During my first month in India I had the opportunity to see His Holiness the Dalai Lama speak about peace in a talk entitled “One World, One Vision, One Future”. His talk was focused in part on the 7 billion people in the world and how we do not always interact with each other in the most conducive way to ensure that we all share a prosperous future. It was discussed that the world could be a much better place if world leaders practiced compassion and love for others, and if these ideals were applied to real world decisions.
On the four day holiday weekend of Navratri following that talk, I decided to visit Dharamshala, the home of the Dalai Lama and the Tibetan Government in Exile. I unknowingly arrived on Gandhi’s birthday, October 2nd, which was also the 25th anniversary of the Dalai Lama receiving the Nobel Peace Prize, so His Holiness was giving a speech at his temple that I was able to attend. The temple had a few posters with quotes from the his Nobel Peace Prize acceptance speech. During this talk the Dalai Lama advised us to follow Gandhi’s message of peace, non-violence and simple living in our daily lives.
Yom Kippur, the Jewish “Day of Atonement” and the holiest day in the Jewish calendar, happened to fall on my final day in Dharamshala. On this day we fast from sundown to sundown while repenting for the past year and making a commitment to be a better person for the next year. While I am not very religious or believe that if we are good we will be inscribed in God’s good book for an auspicious year, I do observe the fast and use the time to reflect on what kind of a person I am and what kind of person I want to be. I think the practical side of religions is important, which is similar to something the Dalai Lama said in his Nobel Peace Prize acceptance speech, “I believe all religions pursue the same goals, that of cultivating human goodness and bringing happiness to all human beings. Though the means might appear different the ends are the same.”
Observing the Yom Kippur fast in Dharamshala had a higher degree of difficulty than usual fasts. Tibetan food is amazing and Dharamshala might be the closest I will ever get to experiencing real traditional Tibetan food. I have had a lot of great Tibetan food in India like thukpa and thenthuk soup, chow mein and fried rice, but my staple has been momos. Momos are steamed or fried dumplings that can be filled with vegetables, chicken, water buffalo, mutton, cheese, potato, and probably other fillings that I have yet to find. Momos are ubiquitous on the streets of Delhi. There are five momo-walas that I pass on my walk home from the metro every day, and I can rarely run the gauntlet without getting a plate. The momos in Delhi are great, but Dharamshala’s momos are immensely superior. If there is a God he must be omniscient, in which case he is familiar with momos and my love for them, as well as the quality of the momos in Dharamshala, which would entail that he understood the magnitude of my fast, and was therefore inclined to inscribe me into the good book this year, meaning 5775 should be auspicious for me, if God exists.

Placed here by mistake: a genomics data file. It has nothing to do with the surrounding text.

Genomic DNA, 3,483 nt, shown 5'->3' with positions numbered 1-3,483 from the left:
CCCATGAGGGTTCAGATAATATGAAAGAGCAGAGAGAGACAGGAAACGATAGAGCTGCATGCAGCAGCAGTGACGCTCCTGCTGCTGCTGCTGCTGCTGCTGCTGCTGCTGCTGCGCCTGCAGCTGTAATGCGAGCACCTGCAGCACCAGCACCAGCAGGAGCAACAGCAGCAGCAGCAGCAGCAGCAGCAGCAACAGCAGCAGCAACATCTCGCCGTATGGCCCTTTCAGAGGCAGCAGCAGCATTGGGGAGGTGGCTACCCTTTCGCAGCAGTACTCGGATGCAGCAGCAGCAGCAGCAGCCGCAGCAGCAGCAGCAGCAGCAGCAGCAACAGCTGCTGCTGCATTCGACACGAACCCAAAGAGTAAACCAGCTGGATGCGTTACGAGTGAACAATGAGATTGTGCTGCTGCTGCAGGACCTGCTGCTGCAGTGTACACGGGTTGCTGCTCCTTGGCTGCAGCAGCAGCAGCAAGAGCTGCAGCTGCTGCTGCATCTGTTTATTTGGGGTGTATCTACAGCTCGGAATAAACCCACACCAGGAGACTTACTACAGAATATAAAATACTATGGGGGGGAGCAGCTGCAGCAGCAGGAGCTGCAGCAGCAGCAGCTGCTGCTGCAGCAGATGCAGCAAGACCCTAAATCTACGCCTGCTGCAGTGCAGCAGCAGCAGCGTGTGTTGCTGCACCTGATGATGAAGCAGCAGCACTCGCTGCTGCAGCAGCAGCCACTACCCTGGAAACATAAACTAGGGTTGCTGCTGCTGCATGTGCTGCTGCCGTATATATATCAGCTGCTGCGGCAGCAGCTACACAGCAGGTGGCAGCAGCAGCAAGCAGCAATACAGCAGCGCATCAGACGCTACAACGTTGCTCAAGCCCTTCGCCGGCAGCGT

An extraordinary irony underlying the observance of Yom Kippur in Dharamshala is that there are swastikas all over the place, which is common in India and Tibet. The swastika symbol is estimated to be about 12,000 years old, and has been used by Hindu and Buddhist cultures as a sign of luck, good fortune and peace. There are swastikas on temples and other religious sites, store fronts, houses, rickshaws, and just about everywhere else. A symbol of fortune for some Eastern cultures, will forever be a symbol of hatred, destruction and genocide in Western culture.
Between Yom Kippur, the fast and the swastikas, I thought about the history of the Jewish people, particularly the thousands of years of persecution and oppression with intermittent Diasporas, and I could see a correlation to the recent history in Tibet, from the Cultural Revolution to the Dalai Lama fleeing and living in exile. In his Nobel Peace Prize acceptance speech the Dalai Lama said “(The Tibetan people) confront a calculated and systematic strategy aimed at the destruction of their national and cultural identities.” Many groups of people can insert themselves into that statement, the Jewish people included.
In his Nobel Peace Prize acceptance speech the Dalai Lama said, “No matter what part of the world we come from, we are all basically the same human beings. We all seek happiness and try to avoid suffering. We have the same basic human needs and concerns. All of us human beings want freedom and the right to determine our own destiny as individuals and as peoples. That is human nature.” While human nature might involve seeking personal happiness and avoiding personal suffering, I am not sure it necessarily entails compassion and love for others, and I wonder if we can evolve. I wonder what the world would be like if more world leaders adhered to the Dalai Lama’s beliefs and placed emphasis on cultivating human goodness and bringing happiness to all human beings.